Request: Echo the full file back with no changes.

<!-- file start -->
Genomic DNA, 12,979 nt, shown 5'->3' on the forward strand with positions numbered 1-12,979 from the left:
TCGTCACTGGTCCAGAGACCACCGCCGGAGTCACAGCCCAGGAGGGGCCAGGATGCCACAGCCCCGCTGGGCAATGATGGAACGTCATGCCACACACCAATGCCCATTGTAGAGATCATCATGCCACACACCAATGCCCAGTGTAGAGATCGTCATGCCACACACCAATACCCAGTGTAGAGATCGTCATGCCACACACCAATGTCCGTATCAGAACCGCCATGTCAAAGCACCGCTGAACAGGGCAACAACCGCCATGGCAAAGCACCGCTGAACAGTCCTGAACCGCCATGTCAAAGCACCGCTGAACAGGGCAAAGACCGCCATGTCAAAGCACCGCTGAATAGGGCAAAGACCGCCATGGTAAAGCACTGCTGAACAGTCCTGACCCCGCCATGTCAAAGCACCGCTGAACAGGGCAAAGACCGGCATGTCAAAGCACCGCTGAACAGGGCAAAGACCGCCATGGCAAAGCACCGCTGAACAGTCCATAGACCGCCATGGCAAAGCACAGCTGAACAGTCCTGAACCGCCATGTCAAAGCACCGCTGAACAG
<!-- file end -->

Genomic DNA, 12,979 nt, shown 5'->3' on the forward strand with positions numbered 1-12,979 from the left:
TCGTCACTGGTCCAGAGACCACCGCCGGAGTCACAGCCCAGGAGGGGCCAGGATGCCACAGCCCCGCTGGGCAATGATGGAACGTCATGCCACACACCAATGCCCATTGTAGAGATCATCATGCCACACACCAATGCCCAGTGTAGAGATCGTCATGCCACACACCAATACCCAGTGTAGAGATCGTCATGCCACACACCAATGTCCGTATCAGAACCGCCATGTCAAAGCACCGCTGAACAGGGCAACAACCGCCATGGCAAAGCACCGCTGAACAGTCCTGAACCGCCATGTCAAAGCACCGCTGAACAGGGCAAAGACCGCCATGTCAAAGCACCGCTGAATAGGGCAAAGACCGCCATGGTAAAGCACTGCTGAACAGTCCTGACCCCGCCATGTCAAAGCACCGCTGAACAGGGCAAAGACCGGCATGTCAAAGCACCGCTGAACAGGGCAAAGACCGCCATGGCAAAGCACCGCTGAACAGTCCATAGACCGCCATGGCAAAGCACAGCTGAACAGTCCTGAACCGCCATGTCAAAGCACCGCTGAACAG